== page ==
Funding Opportunity Announcement – 2022 Faculty Fellows

Research & Technology seed funding is available through the 2022 SyracuseCoE Faculty Fellows Program – Deadline extended to January 21st

Faculty from Syracuse University and SyracuseCoE Partner institutions – SUNY ESF and SUNY Oswego – are invited to submit proposals for innovative research and development efforts in clean and renewable energy, energy-efficiency & healthy buildings and water resources. This funding is intended to catalyze externally-sponsored projects and to contribute to economic and workforce development of New York State businesses. 

Up to $15,000 per award is available for projects without industry collaboration. Up to $25,000 per award is available for projects that engage a New York State company seeking technology, intellectual property, or technoeconomic expertise. SyracuseCoE intends to make multiple awards under the announcement. Awards will total approximately $100,000 in this round. Funding is expected to be available starting in February 2022. 

Proposals should address how the use of the Faculty Fellow seed funding could lead to a significant “next step” in research and technology development, strengthen New York industry engagement and help establish SyracuseCoE and its Partner institutions as thought leaders in the targeted area. 

The 2022 Faculty Fellows Program is open to faculty members who hold full-time appointments at SyracuseCoE Academic Partner institutions: Syracuse University, SUNY-ESF, and SUNY Oswego. Tenured, tenure-track, and non-tenure-track faculty are eligible. SyracuseCoE welcomes proposals that engage multiple faculty members, including cross-campus teams from multiple departments, colleges, and/or institutions. Teams are encouraged, but not required, to include non-university participants. However, funds may be disbursed only to academic institutions.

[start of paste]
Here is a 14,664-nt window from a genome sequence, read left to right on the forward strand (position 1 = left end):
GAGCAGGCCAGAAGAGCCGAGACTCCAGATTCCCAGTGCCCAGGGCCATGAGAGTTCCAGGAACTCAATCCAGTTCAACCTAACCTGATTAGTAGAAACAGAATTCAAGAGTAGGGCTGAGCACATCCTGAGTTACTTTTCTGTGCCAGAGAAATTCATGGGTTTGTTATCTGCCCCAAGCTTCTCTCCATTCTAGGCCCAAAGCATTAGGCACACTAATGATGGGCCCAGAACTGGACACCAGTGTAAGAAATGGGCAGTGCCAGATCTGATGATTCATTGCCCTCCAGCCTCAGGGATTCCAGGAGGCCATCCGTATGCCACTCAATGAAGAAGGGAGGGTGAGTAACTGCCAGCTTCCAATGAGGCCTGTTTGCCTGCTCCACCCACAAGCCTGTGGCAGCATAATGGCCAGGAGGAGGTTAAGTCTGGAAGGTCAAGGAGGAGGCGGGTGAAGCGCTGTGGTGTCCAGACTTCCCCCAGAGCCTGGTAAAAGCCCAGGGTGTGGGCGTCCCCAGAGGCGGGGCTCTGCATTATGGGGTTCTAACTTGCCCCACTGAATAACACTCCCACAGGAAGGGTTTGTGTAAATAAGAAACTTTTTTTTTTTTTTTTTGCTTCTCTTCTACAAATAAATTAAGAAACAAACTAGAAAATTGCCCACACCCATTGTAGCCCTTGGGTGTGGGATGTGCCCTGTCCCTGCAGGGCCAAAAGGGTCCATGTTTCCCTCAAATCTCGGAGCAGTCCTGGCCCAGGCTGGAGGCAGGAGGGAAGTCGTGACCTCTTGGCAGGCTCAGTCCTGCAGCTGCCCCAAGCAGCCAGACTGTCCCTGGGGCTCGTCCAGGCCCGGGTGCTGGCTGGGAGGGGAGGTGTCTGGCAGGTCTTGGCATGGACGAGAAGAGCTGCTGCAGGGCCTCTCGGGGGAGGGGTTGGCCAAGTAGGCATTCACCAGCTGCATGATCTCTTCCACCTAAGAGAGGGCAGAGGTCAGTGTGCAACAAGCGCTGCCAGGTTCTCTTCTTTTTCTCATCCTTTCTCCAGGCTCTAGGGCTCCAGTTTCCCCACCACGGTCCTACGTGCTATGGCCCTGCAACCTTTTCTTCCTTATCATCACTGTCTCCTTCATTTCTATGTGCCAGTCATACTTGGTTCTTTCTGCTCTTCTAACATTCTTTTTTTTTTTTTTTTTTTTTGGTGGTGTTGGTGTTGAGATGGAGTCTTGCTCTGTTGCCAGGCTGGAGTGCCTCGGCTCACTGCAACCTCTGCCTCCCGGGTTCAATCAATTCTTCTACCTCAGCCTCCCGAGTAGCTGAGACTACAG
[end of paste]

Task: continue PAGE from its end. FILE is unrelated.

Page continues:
The deadline for proposals is 11:59 pm, January 21, 2022. Read the full announcement and how to submit your proposal on the SyracuseCoE Faculty Fellows webpage. 

Experts Agree on Aerosol Transmission of COVID-19: How Can Schools Manage Indoor Air to Stop the Spread? A SyracuseCoE Research & Technology Forum

A new school year is beginning soon. Understanding the ventilation and air quality of indoor spaces is critically important.

With strong recommendations from 239 scientists from 32 countries, including faculty from Syracuse University, the World Health Organization is now acknowledging the evidence that COVID-19 can be transmitted through aerosol droplets. Viral particles become airborne when people sneeze, cough, sing, talk or breath.